5. Whenever fundamentalists focus on their own shortcomings instead of bashing gays or promoting creationism, it is a good thing.

    I think there is a huge problem with telling people that being overweight is a "shortcoming". If having the willpower to get yourself thin was enough, people would be thin.

    For people who are looking to lose 10-20 pounds, the program will probably get results, at least short-term.

    But this program seems to be targeting people who are severely obese. Contrary to popular belief, fat people are not fat because they'd rather have a cheeseburger than be thin, nor are they fat because they don't care. There's a much bigger problem, be it physiological or psychological, that needs to be addressed. Telling people that their obesity is a sin is not going to be helpful. If the problem is physiological, no amount of prayer will help them get thin.

    And when the problem is psychological, shaming people with eating disorders is more likely to end up in weight gain than weight loss. Emotional eaters do not tend to respond well to having their weight and eating habits ridiculed. Telling them that they are not only letting themselves down, but that God does not look kindly upon their "choice" to be fat is not a solution.

    This seems to be nothing more than another weight loss gimmick. They have some success stories, much like the ones you see on TV with the asterisk beside them. In the end, most people will fail this program like they did every other program they've tried. And when they do, they've not only let themselves down, but they now have the added burden of eternal damnation…. what's a person who doesn't drink, smoke, swear, dance, or have sex to do? The only thing that's left – eat.

  6. Expatria said

    I vote for a “Pies Make Baby Jesus Cry” T-shirt, but I’ll settle for a photoshopped image of Jesus wearing a “No Fat Chicks” shirt.

    If only we didn't already have a March contest ready to go…

  7. Well, the quote “treating your body as a temple” is pretty old, so it’s been around for quite some time.

    I remember hearing somewhere, I think during a documentary on alcoholics, that the incidence of depression among the Amish was much higher than in the rest of society, but at the same time, that of alcoholism was much lower. The study that came up with those numbers essentially concluded that people are as fucked up no matter where they live, and if their religion forbids one vice, they’ll substitute it for another, or just become depressed.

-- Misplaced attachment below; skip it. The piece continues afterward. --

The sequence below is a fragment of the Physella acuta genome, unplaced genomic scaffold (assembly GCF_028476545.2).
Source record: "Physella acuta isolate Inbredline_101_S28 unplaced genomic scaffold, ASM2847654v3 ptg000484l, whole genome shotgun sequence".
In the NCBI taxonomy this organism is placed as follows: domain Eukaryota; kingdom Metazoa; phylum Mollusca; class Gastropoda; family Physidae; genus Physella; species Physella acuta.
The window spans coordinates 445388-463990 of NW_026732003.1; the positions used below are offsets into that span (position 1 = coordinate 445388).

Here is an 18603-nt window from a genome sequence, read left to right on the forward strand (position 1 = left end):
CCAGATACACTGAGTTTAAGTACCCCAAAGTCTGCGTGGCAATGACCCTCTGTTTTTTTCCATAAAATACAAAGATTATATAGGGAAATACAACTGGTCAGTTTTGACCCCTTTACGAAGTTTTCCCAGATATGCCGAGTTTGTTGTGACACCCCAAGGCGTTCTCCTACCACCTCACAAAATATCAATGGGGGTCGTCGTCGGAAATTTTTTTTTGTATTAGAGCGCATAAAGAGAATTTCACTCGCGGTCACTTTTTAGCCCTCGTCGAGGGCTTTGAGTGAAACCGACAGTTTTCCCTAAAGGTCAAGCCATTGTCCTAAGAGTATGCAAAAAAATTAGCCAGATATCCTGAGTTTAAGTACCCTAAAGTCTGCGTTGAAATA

I think the suicide rates among those “self-hating fat people” may rise dramatically, as will the occurance of depression. Perhaps they can substitute addictions to drugs, booze or burgers with an addiction to prozac (or newer equivalents that actually WORK).

  8. Got a little carried away there, didn’t you?

    I didn't even notice that until a couple of hours ago… unfortunately, I'm not clever enough to come up with that one on purpose.

  9. Oh, Elyse! Don't admit to that! Accept the accolades! BE FABULOUS! Don't disclose any limits to your cleverness!

  10. I think this program could backfire. If your body is a "temple", and you are supposed to limit how much good stuff you put into your temple, does that mean you are supposed to limit how much you give to your church?

    Give your church only enough so it becomes a lean functional organization? Not an obese bloated whale of an organization? Only build temples that are functional and economic, not gigantic bloated monstrosities? Only support religious leaders with modest lifestyles? Lifestyles of the sort that Jesus lived?

    If emulating Jesus is important, isn't it important for the religious leaders? How many pairs of shoes did Jesus have? Pretty sure it was at most one pair, perhaps zero.

    I suppose their rationalization is that they are doing this to protect their flock. Allow their flock to live in poverty while the religious leaders consume all their excess wealth. What an amazing sacrifice. How very Christian of them.